WHO wants 120m rapid virus tests for poorer states despite concerns

Source: AFP Published: 2020/9/29 16:38:40

A medical worker collects a swab sample from a woman for a RT-PCR COVID-19 test in Ghaziabad, India on Sunday. India reported about 6 million coronavirus infections with about 95,000 deaths as of Sunday. Photo: AFP

Some 120 million rapid tests for COVID-19 will be made available to poorer countries at $5 each, the World Health Organization (WHO) announced Monday - if it can find the money.

The WHO said the $600 million scheme would enable low- and middle-income countries to close the dramatic gap in testing for the novel coronavirus, which has now killed more than a million people since first being recorded in December.

The quick tests, to be distributed across 133 countries over the next six months, are not as reliable as the regular PCR nasal swab tests, but are far faster,  cheaper and easier to carry out.

"We have an agreement, we have seed funding and now we need the full amount of funds to buy these tests," WHO Director-General Tedros Adhanom Ghebreyesus said.

Last week, the WHO issued the first emergency-use listing for a quality, antigen-based rapid diagnostic test (RDT), with others expected to follow.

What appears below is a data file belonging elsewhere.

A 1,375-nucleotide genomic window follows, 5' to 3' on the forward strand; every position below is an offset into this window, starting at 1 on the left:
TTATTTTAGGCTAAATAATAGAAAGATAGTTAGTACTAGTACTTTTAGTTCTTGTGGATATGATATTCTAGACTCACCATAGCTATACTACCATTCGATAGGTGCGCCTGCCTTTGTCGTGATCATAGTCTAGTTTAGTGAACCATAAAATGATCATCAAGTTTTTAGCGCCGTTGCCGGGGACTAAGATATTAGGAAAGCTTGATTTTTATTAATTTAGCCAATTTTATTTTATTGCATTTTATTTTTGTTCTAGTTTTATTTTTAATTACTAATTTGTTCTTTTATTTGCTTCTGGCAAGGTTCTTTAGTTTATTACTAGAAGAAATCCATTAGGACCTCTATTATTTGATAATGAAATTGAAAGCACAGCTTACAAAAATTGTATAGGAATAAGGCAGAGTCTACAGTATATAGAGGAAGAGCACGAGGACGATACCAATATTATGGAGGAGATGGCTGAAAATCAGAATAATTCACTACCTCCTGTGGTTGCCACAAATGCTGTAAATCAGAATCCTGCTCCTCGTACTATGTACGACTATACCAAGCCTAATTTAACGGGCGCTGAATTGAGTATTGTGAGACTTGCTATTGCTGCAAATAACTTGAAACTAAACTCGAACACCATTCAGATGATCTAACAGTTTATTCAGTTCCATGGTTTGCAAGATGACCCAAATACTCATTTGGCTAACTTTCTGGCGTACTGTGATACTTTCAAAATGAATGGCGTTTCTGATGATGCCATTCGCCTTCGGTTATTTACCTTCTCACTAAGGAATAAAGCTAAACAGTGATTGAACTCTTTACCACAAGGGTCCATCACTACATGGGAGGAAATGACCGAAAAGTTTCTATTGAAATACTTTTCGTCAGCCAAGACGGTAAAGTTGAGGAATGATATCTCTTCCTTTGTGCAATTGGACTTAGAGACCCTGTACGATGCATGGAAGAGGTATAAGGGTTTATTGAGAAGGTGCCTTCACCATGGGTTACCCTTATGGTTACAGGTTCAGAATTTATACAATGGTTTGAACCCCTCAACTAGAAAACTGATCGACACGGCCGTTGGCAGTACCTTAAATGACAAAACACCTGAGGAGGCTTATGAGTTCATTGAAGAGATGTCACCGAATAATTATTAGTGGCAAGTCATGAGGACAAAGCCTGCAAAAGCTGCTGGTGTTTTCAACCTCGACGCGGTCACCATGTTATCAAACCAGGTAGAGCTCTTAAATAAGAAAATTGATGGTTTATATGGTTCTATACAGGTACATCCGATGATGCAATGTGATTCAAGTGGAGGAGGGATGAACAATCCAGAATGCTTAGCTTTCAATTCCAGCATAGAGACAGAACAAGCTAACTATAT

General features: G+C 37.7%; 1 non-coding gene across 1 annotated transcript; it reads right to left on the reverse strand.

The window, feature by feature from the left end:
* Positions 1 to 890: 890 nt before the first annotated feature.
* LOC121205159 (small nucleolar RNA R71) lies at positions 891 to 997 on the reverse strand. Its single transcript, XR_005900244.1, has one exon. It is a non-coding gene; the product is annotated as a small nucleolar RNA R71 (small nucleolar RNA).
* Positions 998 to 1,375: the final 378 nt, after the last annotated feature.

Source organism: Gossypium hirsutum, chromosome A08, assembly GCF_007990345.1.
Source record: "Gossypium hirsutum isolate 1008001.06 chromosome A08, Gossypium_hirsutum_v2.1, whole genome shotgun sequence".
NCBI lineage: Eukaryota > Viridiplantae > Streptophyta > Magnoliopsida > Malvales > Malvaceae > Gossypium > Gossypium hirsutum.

"A substantial proportion of these rapid tests - 120 million - will be made available to low- and middle-income countries," said Tedros.

"These tests provide reliable results in approximately 15 to 30 minutes, rather than hours or days, at a lower price, with less sophisticated equipment."

"This will enable the expansion of testing, particularly in hard-to-reach areas that do not have lab facilities or enough trained health workers to carry out PCR tests."

The Global Fund to Fight AIDS, Tuberculosis and Malaria, which is coconvening the WHO-led pooled global search for COVID-19 diagnostics, is putting in $50 million from its COVID-19 response pot.

Global Fund executive director Peter Sands said the RDTs were no silver bullet but were a hugely valuable complement to PCR tests.

"Although they are a bit less accurate, they're much faster, cheaper and don't require a lab," said Sands.

Sands, said that currently, high-income countries were conducting 292 tests per day per 100,000 people; upper-middle-income countries 77; lower-middle-income countries, 61; and low-income countries, 14.



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